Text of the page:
How to Quickly Become a More Confident Speaker Without Breaking a Sweat!
I know this is a weird question to ask. But your audience’s energy and feedback can either heighten or hinder your performance. For instance, maybe you’re always thinking things like: “That kid popping his gum thinks I’m an idiot,” or “That person who walked out must have been so bored,” or “Why is everyone but that guy paying attention?”
If you struggle with thoughts like these, you may be a co-dependent speaker who needs to please others more than yourself. YIKES! “Co-dependent on my audience? Now you might be thinking, “I only have time to be co-dependant in my personal relationships.”
But with your own audience? Yes, co-dependency in a relationship is challenging, but it can ruin your speaking career.
Here’s what I mean: As a humorist, I live and die for the laughs. But when I put my speaker hat on, I have to stick to my plan and present my material the best way I feel is necessary so that the majority of the room appreciates it. And you should do the same.
You see, if you’re trying to turn circles to please your audience, you’ll forget things like organization and delivering a convincing speech. For optimal speaking, you should stop trying to please your audience while you’re in the middle of speaking!
That’s right! Stop thinking about it now. This doesn’t mean that you never try to please your audience, though. You need to focus on this when you’re preparing your materials, though, rather than while you’re giving your speech.
As a former actor, I know it’s better to rehearse before you get to the stage.
Take it from me: a good actor never, ever gets in front of an audience without being prepared first. Practice doesn’t make perfect. Perfect practice does. The same goes for a good speaker.
The best sort of speaker will have a clearly organized speech with memorized quotes and well thought out stories.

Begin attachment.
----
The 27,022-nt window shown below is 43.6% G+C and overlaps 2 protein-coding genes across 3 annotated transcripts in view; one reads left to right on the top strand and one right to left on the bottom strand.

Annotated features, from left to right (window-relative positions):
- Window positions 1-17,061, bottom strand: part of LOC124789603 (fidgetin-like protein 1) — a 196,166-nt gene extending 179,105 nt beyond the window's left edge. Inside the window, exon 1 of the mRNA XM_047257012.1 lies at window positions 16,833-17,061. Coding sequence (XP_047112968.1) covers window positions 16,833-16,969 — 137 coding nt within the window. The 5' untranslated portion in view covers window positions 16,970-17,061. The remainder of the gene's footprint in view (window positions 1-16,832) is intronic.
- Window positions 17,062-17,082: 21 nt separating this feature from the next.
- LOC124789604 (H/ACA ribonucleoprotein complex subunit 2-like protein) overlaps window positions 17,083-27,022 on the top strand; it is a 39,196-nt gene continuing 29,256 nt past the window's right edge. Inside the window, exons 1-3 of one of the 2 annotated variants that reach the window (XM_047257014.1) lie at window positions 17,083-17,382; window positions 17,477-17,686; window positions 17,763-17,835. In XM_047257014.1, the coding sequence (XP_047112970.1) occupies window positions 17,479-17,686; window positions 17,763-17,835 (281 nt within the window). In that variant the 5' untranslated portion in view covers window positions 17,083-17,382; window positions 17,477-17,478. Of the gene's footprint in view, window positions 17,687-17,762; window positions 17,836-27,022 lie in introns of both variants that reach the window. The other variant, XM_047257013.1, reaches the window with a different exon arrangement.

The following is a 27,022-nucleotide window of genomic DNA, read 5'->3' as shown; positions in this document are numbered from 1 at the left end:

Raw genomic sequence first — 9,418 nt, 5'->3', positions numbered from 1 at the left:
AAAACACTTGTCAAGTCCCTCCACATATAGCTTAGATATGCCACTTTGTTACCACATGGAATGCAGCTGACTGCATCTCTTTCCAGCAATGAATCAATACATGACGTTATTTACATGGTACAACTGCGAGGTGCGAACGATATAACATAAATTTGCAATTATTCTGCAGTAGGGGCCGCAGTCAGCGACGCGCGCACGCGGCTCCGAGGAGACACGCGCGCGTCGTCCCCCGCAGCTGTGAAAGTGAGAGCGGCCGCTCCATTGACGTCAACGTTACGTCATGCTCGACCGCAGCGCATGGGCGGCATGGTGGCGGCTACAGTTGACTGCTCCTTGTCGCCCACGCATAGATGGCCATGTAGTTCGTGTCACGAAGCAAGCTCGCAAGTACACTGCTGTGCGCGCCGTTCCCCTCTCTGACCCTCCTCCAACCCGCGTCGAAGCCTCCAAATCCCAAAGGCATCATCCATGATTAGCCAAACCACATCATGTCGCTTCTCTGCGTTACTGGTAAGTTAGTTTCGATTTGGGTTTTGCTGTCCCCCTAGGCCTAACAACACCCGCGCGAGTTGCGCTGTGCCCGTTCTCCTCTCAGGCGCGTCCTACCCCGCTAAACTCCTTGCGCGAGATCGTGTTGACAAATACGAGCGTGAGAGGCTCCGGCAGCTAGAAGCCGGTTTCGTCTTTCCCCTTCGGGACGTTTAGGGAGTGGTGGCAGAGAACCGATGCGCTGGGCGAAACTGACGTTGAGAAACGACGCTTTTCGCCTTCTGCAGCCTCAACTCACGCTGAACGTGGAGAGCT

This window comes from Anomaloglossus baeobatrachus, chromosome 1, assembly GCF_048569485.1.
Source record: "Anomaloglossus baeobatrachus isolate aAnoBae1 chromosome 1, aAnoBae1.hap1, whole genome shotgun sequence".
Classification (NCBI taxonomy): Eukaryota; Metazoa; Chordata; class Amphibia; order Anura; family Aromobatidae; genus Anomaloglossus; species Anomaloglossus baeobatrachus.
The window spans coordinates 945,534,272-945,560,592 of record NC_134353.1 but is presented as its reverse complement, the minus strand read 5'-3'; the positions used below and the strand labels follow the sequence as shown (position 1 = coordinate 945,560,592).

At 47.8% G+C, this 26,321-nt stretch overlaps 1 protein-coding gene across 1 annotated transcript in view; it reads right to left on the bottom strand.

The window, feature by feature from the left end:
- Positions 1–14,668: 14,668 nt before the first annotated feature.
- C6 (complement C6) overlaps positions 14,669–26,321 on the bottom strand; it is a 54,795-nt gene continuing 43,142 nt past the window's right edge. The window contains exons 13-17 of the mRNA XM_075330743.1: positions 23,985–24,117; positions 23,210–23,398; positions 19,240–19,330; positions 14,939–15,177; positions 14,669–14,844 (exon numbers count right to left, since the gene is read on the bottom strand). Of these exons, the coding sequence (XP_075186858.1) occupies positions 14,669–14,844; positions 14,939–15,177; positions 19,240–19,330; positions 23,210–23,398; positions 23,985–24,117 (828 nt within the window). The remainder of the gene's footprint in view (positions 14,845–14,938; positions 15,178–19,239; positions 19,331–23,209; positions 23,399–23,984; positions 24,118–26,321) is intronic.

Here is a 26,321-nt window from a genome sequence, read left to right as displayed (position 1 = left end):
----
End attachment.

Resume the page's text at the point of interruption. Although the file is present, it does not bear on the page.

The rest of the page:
The speech will flow naturally not because he’s winging it but because he has prepared for hours and hours before he stepped up to the microphone.
Pleasing your audience in speaking is a lot like pleasing your audience in acting.
As an actor, my job on performance nights isn’t to connect with the audience but to hit my marks and deliver each line flawlessly. When you do this, the audience automatically connects to you. As a speaker, your job is the same.
Regardless of how the audience is reacting, your job is to deliver a well-prepared, exciting, interesting speech with all the right content and emotions. If you start to alter your performance based on how you perceive your audience’s reactions, you’ll inevitably fail.
This is especially true when it comes to storytelling. When you’re putting a story into your speech, it needs to be carefully crafted, line by line, so that it has the impact you need.
Writers don’t pull stories out of the air in a day, and neither can speakers. Instead of knowing the basic outline of your story and changing it for each performance, you should have a carefully worded story crafted and memorized for every speech in which you use it.
In my 30 years performing in front of audiences, I’ve learned that they’re incredibly fickle. No matter what reactions I expect from certain jokes, lines, or stories, they’ll more often than not defy my expectations.
The good news, is NOW I don’t depend on audiences anymore. And you should hopefully do the same.
Now, you should focus on depending upon yourself. You should set your own high standards and spend hours preparing for each speech so you can meet them. Stick to your guns and try to reach your own goals.
You see, I know when I’ve met my personal goals, when I couldn’t care less about what my audience thinks. (Yes, it’s a yin and yang sort of thing.) Strangely enough, when I decide to care more about how I feel about my speech than how my audience feels about it, I get more enthusiastic applause every time.
Bill Cosby once said, “I don’t know the secret of success, but I do know the secret of failure… trying to please everyone!”
Words to live, don’t you think? Try doing it this way and see if your presentation doesn’t reach a higher level of impact!
Article by: Peter Fogel